Two very bad chapters in this book has compelled me to give this a 1 star1. In the chapter about Awadh Dalrymple goes on a nostalgia overdose and portrays Awadh as the best kingdom in the entire history of India. The fact is that Awadh was a disaster the rulers were opium addicts and made a mess of the empire which eventually paved the way for the British to overtake. Not even a single word about this in the entire essay, instead too much patronizing. Also Do you realize that the haveli and what [...]

    11. Andrew Trimboli

      I wish I'd read this book before I went to India. There's great insights into the inevitable mysticism, weirdness, horror and whatever else happens when you visit this country. Dalrymple's prose speaks for itself - no twee travelogue musings or haughty Western prosthelytising about the country he's lived in and out of for years. The critiques around the alleged negativity aren't correct. The book is about the age of Kali - destruction, corruption and general dismay. This is the India he's writi [...]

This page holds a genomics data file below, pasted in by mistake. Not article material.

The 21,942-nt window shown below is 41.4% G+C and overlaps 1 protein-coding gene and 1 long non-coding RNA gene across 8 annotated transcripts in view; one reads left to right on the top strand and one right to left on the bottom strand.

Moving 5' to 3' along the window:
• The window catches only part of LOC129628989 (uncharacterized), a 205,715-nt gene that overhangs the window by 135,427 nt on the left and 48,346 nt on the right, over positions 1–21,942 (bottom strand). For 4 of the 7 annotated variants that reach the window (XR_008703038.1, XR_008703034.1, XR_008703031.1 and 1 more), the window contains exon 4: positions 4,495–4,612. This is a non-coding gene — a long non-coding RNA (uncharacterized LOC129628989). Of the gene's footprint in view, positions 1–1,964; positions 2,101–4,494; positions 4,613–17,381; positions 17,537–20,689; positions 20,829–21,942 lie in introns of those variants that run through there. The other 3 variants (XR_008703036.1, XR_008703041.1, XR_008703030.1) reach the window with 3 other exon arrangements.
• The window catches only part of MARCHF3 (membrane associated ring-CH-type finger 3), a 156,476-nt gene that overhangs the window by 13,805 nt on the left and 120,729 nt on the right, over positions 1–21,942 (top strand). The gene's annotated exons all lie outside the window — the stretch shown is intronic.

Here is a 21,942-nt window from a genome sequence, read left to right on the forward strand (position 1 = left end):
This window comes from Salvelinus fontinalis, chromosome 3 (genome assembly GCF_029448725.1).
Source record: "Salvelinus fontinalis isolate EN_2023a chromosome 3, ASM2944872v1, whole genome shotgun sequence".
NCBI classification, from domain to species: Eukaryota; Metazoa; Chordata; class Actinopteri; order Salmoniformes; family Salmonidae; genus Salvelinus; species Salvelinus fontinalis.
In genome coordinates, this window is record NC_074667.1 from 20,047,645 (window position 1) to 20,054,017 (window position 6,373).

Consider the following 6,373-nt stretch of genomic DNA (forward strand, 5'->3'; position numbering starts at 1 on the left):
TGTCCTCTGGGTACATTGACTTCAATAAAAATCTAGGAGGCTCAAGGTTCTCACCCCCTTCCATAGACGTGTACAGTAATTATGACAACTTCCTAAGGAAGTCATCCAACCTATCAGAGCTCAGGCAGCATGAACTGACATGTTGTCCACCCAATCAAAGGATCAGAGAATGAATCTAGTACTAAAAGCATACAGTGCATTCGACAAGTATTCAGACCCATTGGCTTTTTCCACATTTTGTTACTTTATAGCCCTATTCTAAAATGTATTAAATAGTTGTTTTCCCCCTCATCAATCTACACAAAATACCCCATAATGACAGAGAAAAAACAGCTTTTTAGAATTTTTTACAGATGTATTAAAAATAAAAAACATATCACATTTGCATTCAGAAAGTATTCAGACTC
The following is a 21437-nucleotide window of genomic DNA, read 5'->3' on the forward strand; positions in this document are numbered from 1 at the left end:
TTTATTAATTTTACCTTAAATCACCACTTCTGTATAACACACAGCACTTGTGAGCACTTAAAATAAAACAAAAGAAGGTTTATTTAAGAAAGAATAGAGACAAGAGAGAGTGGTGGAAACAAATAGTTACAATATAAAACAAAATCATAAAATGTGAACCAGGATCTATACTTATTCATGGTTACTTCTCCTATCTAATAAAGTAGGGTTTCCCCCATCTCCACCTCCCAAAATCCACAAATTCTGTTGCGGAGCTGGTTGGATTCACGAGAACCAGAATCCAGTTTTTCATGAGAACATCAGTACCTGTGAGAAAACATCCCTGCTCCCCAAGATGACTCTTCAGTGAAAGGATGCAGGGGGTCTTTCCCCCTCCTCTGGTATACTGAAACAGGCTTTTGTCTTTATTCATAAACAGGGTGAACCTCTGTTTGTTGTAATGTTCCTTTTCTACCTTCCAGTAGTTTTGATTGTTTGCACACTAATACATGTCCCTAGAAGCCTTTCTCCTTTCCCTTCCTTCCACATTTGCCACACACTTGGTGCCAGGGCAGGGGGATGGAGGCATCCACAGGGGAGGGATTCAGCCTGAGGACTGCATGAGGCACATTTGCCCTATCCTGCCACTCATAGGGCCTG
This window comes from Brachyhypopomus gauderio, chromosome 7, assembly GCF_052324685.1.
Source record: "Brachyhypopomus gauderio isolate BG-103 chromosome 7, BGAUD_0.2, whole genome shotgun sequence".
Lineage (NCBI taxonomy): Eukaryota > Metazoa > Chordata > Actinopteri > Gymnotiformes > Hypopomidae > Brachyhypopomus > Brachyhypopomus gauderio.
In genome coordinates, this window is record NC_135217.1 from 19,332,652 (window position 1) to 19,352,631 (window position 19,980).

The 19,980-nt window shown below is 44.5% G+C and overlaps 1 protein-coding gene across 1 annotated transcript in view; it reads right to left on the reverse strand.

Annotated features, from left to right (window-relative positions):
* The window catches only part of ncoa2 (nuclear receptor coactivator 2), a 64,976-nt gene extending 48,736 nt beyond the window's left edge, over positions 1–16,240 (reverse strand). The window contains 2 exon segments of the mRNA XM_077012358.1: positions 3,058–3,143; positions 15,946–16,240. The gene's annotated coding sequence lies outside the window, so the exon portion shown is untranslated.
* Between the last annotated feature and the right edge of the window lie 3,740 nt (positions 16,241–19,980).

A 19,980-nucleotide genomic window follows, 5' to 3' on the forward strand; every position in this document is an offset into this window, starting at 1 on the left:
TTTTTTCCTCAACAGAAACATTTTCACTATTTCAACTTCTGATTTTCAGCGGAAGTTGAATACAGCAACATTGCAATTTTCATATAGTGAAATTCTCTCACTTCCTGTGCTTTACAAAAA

12. Vibina Venugopal

      I read this book just after my secondary final exams some 10 years back, though William Darlymple is one of my favorite authors, the book did not impress me a it did back then.Age of Kalyug is a post independent India's modern face.The book is not a travelogue ,but it also includes his encounters with people from different walks and different circumstancesTravelling, he doesn't stop with India but extends his visit to adjoining countries like Pakistan and Sri Lanka with all its social unrestThe [...]

    13. Joel